U.S. Fiscal Cliff: Effective year-end 2012: 1) Bush and payroll tax cuts expire and 2) automatic spending cuts that were previously approved during debt ceiling deal will go in effect.
Potential Impact: A recession as a result of slashing $607 billion in the federal budget deficit and putting a knife to GDP growth. The CBO estimates a 4.0 percent decline in GDP growth while Fed Chairman Ben Bernanke estimates a 5.0 percent decline according to his recent testimony to Congress.
Congress is stuck between a rock and a hard place because extending the tax cuts and spending programs may help in the short-run but harm in the long-run due to higher debts to pay for them. Just look at the table below (four consecutive years of trillion-plus dollar deficits). The rampant spending has increased total U.S. federal debt outstanding to $15.9 trillion, a 72.1% increase since 2007. With that said, reforms such as the Simpson-Bowles plan are needed in order to ensure a sustainable path of economic growth and deficit reduction.
SUMMARY OF RECEIPTS, OUTLAYS, AND SURPLUSES OR DEFICITS (-): 1998-2013
(in millions of dollars)
Surplus or Deficit (-)
Source: Office of Management and Budget
European Debt Crisis: Deteriorating government finances in the euro periphery have lead weaker eurozone countries into a debt crisis. The crisis is caused by the design flaw of a monetary union (common currency) without a fiscal union (fiscal policy with common representation) in the eurozone. As a result, the periphery is having problems refinancing their debt at reasonable rates (see chart below). Without the ability to print money (monetize their debt), the periphery states are in dire need of assistance from stronger eurozone states such as Germany. Additionally, many European banks are major owners of European sovereign debt which further exacerbates the crisis.
Note: A yield of 6% or more indicates that financial markets have serious doubts about credit-worthiness.
Potential Impact: According to European Commission economic forecasts, eurozone growth is projected to slowdown sharply as the spreading of sovereign-debt crisis to member states leads to waning consumer and business confidence, ongoing fiscal austerity, and a slowdown in global trade. The risks are noted to be tilted to the downside with the possibility of further negative dynamics of slower growth affecting sovereign debtors, which could in turn deteriorate bank balance sheets, thereby reducing their ability to support growth.
China Slowdown: China's rapid economic growth has decelerated steadily for the past eight quarters, the longest slowdown since the government began reporting such data in 1992. The previous record was six quarters. See chart below (click to enlarge):
Potential Impact: The impact of lower Chinese demand could fall hardest on Asian economies that supply industrial components to China's vast manufacturing industry, as well as exporters of oil, iron ore and other commodities such as Australia and African nations. Chinese imports of steel, copper and oil have declined by volume over a year ago. Ultimately, a slowdown in China's economy is worrisome for the U.S. because it would contribute to the broader decline in demand around the world that could trigger a global recession.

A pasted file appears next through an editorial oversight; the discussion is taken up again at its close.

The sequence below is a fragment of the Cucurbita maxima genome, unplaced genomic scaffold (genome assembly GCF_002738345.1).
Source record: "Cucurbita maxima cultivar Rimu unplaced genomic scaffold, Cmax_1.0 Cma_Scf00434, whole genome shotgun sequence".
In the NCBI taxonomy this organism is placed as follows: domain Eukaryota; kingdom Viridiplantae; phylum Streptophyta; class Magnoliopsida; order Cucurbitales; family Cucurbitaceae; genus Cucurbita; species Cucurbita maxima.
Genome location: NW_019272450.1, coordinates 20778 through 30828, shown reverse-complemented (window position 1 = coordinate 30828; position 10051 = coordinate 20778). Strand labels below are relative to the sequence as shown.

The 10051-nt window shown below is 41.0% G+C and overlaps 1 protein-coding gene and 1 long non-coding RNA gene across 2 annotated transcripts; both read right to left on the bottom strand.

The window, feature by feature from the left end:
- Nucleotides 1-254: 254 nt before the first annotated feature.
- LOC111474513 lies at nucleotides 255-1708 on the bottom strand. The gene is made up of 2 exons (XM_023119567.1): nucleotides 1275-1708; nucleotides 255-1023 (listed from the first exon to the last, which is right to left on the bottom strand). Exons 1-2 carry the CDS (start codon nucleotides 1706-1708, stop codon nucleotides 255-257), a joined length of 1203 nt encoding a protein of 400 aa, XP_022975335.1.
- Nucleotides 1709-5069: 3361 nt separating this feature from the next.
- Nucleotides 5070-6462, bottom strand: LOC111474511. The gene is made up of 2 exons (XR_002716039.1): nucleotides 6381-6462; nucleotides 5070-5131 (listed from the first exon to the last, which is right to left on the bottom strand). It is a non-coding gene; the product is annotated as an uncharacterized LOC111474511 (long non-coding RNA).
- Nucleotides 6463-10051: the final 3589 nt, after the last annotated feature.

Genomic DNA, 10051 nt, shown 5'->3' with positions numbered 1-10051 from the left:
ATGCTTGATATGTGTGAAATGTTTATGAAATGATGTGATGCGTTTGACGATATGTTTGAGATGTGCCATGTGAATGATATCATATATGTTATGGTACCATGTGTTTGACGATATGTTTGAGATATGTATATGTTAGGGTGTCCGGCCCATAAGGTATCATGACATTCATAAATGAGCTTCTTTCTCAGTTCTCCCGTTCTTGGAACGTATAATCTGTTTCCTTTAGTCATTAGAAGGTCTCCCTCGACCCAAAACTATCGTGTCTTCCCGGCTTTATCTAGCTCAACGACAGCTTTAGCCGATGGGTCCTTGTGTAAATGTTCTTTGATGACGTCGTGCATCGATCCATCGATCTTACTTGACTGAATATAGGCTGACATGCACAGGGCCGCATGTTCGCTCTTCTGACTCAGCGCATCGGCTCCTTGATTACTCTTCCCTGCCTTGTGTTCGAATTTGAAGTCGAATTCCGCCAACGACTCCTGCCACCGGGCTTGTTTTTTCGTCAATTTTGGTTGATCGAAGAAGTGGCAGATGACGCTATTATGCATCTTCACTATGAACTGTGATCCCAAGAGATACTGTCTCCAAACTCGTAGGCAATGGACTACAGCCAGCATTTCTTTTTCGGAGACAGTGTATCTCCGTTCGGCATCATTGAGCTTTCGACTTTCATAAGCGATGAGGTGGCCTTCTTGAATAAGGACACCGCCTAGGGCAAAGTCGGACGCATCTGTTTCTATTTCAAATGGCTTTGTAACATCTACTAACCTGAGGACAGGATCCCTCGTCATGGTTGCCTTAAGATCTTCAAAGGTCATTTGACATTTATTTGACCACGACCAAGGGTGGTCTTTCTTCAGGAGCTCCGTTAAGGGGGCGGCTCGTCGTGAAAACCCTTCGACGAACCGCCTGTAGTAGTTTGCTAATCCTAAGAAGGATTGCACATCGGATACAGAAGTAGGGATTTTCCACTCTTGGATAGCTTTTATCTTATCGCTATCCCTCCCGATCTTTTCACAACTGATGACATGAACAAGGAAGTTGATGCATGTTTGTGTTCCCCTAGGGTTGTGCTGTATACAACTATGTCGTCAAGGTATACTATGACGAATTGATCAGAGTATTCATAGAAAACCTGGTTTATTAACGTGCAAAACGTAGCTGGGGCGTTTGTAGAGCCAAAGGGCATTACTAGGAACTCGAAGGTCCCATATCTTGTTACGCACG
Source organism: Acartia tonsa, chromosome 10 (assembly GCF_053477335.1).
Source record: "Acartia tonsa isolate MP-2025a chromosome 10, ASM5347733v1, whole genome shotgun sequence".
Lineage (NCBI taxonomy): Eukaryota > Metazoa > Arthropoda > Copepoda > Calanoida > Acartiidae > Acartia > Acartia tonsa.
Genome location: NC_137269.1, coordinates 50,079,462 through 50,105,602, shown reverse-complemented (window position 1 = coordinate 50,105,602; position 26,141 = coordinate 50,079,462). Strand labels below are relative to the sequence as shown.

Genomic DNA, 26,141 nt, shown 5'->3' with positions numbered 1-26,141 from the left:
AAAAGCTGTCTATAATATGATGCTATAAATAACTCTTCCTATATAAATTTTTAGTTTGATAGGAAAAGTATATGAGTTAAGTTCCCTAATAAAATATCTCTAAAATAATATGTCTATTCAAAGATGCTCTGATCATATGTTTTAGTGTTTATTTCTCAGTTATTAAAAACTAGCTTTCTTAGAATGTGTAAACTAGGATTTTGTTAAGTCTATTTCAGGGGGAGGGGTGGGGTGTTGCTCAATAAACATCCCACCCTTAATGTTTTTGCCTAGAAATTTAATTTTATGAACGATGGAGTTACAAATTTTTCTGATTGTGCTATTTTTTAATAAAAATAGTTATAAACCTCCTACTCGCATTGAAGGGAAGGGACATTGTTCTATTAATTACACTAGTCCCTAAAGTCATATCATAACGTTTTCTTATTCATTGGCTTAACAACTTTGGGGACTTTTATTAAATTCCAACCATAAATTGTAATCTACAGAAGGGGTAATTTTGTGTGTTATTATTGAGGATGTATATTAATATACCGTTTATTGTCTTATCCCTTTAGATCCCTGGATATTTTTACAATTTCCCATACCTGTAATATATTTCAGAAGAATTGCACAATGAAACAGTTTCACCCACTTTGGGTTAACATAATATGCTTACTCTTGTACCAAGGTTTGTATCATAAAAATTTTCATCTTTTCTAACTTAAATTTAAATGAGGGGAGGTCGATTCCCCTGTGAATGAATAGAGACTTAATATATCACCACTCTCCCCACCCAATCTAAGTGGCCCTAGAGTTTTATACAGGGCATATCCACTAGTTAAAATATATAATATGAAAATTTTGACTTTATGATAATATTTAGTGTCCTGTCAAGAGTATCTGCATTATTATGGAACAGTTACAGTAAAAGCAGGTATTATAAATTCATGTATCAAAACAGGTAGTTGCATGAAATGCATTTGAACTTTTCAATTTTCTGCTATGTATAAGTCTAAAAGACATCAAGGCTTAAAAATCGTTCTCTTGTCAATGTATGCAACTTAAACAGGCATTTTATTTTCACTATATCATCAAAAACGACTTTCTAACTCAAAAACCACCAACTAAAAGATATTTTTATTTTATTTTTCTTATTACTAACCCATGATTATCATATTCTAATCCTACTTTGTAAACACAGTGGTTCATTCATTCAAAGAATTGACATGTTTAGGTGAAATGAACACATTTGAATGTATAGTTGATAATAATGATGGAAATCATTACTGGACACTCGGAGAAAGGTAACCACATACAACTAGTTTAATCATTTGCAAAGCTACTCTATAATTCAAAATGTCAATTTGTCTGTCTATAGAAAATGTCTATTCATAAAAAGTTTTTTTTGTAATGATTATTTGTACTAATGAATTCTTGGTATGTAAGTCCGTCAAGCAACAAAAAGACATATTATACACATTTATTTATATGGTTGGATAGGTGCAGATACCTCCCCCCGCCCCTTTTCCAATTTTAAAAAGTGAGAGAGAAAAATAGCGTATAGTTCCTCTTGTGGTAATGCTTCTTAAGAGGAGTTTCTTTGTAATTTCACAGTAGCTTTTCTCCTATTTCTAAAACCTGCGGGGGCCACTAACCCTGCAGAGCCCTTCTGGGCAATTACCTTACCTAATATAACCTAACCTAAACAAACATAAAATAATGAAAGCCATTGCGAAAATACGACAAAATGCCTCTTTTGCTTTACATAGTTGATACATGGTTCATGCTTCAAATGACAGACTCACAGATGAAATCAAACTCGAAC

Presently, the U.S. is growing (albeit slowly), but because of robust profits (doubling since 2009), large American companies as represented by the S&P 500 index has outperformed MSCI EAFE (European, Australasian, and Far Eastern), and FTSE China 25 (Chinese) companies over the past several years. (see chart below - click to enlarge)
Based on chart above, the U.S. stock market has decoupled from the European and Chinese markets, but has it gotten too far ahead of itself? From a valuation standpoint, IVV is selling for 18.83 times trailing earnings. In contrast, EFA and FXI are selling for 15.96 and 11.29 trailing P/E, respectively. The P/E ratio is a fundamental measure used to determine if an investment is valued appropriately. Not withstanding relative growth rates and other economic factors, a higher P/E generally indicates a stock to be more expensive. In the calculation of the fund's P/E, each holdings' P/E is the latest closing price divided by the latest 12 months' earnings per share. Negative earnings are excluded, extraordinary items are excluded, and P/E ratios over 60 are set to 60.
While it is very difficult, if not impossible, to truly predict the future of the markets, a very accommodative monetary policy (low interest rates, quantitative easings, operation twists, etc.) in context of slower growth in the world's three largest economies, will likely lead to subdued stock markets. In light of such an environment, investors might consider generating income by selling covered call options. Additionally, conservative investors might consider reducing portfolio holdings that are fully and/or richly valued.
Disclaimer: Please note the fact that a general recommendation made of a particular security, commodity, or investment area does not mean it is suitable for you or should be purchased by you. For example, we may already have purchased such securities at a lower cost and/or the position for you may represent too much concentration in one security or industry. Before deciding to invest you should carefully consider your investment objectives, level of experience, and risk appetite. The possibility exists that you could sustain a loss of some or all of your initial investment and therefore you should seek advice from an independent financial advisor if you have any doubts.
Additional disclosure: Also hold a partially covered call position in SPY.